A waste management plant was running a heavy-duty centrifugal pump to process its slurry. Despite installing a robust mechanical seal, the pump’s reliability was not satisfactory, and the seal continued to fail. Something was clearly not correct with the operation, but nobody could provide an answer.

Monitoring Rotating Equipment to Reduce Costs and Achieve New Levels of Reliability

Chesterton Connect installed in flush line

The local Chesterton representative recommended a Chesterton 155 Mechanical Seal further protected by a SpiralTrac™ active throat bushing.

A Chesterton Connect™ sensor was installed to monitor the process parameters in the seal chamber to understand the causes of repeated seal failures.

The Chesterton Connect was set to monitor the seal 24/7 and revealed that during the night shift, when switching off between pumps, the operator often forgot to switch on the flush water/barrier water. Based on these findings, the staff was able to make corrections to the work schedule, increasing overall reliability. The pump is now running successfully without failures.

Case Study #2: Pump Vibration Issues Solved
At a paper plant, a critical hydrate slurry pump with a high concentration of solids had infrequent high vibration which posed a threat to equipment reliability. The vibration expert could take only point-in-time measurements and was unable to detect when the vibration reached its maximum.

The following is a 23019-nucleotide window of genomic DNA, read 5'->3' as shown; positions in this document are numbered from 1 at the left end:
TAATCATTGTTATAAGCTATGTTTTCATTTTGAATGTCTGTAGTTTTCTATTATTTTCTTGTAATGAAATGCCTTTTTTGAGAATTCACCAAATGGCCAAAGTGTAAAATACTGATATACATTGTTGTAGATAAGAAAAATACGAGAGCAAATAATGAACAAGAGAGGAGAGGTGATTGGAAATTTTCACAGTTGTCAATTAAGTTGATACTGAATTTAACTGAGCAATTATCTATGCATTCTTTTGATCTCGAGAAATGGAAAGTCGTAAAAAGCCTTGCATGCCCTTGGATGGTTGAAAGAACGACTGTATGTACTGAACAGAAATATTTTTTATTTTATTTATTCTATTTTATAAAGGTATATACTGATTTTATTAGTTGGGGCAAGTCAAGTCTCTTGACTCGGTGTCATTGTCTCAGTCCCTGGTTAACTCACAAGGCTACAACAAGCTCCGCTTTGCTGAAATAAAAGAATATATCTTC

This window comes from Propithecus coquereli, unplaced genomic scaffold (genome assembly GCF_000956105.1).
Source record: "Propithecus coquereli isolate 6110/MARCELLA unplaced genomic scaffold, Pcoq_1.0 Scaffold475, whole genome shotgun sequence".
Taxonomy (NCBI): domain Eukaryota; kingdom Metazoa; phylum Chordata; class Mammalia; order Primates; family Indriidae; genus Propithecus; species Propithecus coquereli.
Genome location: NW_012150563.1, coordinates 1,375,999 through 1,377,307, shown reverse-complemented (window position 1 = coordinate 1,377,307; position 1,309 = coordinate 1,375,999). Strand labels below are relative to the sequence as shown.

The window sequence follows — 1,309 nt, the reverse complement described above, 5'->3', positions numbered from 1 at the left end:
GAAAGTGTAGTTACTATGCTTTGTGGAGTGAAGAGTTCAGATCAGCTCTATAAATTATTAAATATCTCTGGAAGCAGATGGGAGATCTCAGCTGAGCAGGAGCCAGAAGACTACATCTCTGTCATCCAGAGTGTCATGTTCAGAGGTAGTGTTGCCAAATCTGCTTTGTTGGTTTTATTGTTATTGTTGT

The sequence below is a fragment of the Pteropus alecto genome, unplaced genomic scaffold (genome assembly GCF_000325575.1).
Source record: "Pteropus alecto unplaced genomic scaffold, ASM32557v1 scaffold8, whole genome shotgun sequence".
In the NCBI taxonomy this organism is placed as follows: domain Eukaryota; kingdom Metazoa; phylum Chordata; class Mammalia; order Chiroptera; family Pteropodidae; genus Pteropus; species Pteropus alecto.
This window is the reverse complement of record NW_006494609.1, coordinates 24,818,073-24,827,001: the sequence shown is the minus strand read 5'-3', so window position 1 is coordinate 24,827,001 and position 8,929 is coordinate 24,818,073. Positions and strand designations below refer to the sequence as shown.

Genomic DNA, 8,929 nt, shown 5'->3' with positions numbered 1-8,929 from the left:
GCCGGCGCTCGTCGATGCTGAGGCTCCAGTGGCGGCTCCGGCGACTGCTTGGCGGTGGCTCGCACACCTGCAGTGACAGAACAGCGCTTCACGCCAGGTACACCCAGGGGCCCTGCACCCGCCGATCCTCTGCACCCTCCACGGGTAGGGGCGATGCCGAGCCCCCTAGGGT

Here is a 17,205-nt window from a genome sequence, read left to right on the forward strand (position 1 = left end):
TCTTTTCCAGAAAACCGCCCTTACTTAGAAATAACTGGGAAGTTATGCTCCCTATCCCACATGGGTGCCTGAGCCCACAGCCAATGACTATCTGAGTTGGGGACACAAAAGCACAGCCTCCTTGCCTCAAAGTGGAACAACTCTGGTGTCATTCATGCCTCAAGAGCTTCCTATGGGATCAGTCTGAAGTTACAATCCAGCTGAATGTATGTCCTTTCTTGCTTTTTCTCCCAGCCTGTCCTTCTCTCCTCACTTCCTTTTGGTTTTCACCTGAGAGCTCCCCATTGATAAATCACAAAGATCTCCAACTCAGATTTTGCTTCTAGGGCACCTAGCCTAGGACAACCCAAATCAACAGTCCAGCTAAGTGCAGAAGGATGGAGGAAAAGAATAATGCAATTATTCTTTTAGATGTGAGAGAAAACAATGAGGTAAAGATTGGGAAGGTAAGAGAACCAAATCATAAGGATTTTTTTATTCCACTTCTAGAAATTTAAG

AW Chesterton Monitoring Rotating Equipment to Reduce Costs and Improve Reliability

Hydrate slurry pump application

The Chesterton Connect sensor was installed on a Chesterton 180 Mechanical Seal to monitor stuffing box pressure and temperature, as well as on the outboard radial bearing to monitor vibration and surface temperature.

Using the Chesterton Connect sensor, the user was able to monitor vibration 24/7, access historical data, and understand precisely when the high vibration was happening.

Thanks to the Chesterton Connect sensor’s real time alerts, the vibration expert was called when the vibration was at its peak, and the customer was able to spot the issue causing the high vibration.

The customer was able to apply the proper maintenance assessments successfully to prevent the high infrequent vibrations from damaging the critical equipment.

Learn more about Chesterton Connect and the new Chesterton Connect Cloud-Based Platform and request a demo.

Juan-Cid-small-150x150Product Manager at A.W. Chesterton Company
Juan Cid is a Global Product Manager at A.W. Chesterton Company for the Mechanical Seals and IIoT product lines. He has over 5 years of experience designing and managing products for rotating equipment. Juan holds a bachelor of science in mechanical engineering and a master of business administration degree from the University of Massachusetts.